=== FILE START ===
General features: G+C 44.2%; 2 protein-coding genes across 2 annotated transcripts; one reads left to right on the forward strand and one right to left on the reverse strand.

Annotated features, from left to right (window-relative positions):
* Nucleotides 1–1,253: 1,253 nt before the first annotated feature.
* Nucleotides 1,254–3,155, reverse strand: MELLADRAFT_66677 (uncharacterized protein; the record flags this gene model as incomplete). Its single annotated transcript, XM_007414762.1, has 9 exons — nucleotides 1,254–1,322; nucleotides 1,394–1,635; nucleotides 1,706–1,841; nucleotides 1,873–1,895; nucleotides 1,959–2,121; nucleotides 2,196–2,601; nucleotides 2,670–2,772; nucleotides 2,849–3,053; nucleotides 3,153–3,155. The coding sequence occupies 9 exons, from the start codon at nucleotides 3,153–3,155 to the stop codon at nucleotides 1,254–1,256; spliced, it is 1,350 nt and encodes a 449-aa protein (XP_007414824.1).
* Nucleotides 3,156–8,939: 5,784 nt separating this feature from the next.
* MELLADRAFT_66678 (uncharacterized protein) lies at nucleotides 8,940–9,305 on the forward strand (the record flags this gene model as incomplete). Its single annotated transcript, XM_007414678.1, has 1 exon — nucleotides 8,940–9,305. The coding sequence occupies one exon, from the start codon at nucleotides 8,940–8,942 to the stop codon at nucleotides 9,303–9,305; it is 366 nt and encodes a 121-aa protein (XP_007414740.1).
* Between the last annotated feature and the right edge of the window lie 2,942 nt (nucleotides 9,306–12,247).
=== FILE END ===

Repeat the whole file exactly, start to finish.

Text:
General features: G+C 44.2%; 2 protein-coding genes across 2 annotated transcripts; one reads left to right on the forward strand and one right to left on the reverse strand.

Annotated features, from left to right (window-relative positions):
* Nucleotides 1–1,253: 1,253 nt before the first annotated feature.
* Nucleotides 1,254–3,155, reverse strand: MELLADRAFT_66677 (uncharacterized protein; the record flags this gene model as incomplete). Its single annotated transcript, XM_007414762.1, has 9 exons — nucleotides 1,254–1,322; nucleotides 1,394–1,635; nucleotides 1,706–1,841; nucleotides 1,873–1,895; nucleotides 1,959–2,121; nucleotides 2,196–2,601; nucleotides 2,670–2,772; nucleotides 2,849–3,053; nucleotides 3,153–3,155. The coding sequence occupies 9 exons, from the start codon at nucleotides 3,153–3,155 to the stop codon at nucleotides 1,254–1,256; spliced, it is 1,350 nt and encodes a 449-aa protein (XP_007414824.1).
* Nucleotides 3,156–8,939: 5,784 nt separating this feature from the next.
* MELLADRAFT_66678 (uncharacterized protein) lies at nucleotides 8,940–9,305 on the forward strand (the record flags this gene model as incomplete). Its single annotated transcript, XM_007414678.1, has 1 exon — nucleotides 8,940–9,305. The coding sequence occupies one exon, from the start codon at nucleotides 8,940–8,942 to the stop codon at nucleotides 9,303–9,305; it is 366 nt and encodes a 121-aa protein (XP_007414740.1).
* Between the last annotated feature and the right edge of the window lie 2,942 nt (nucleotides 9,306–12,247).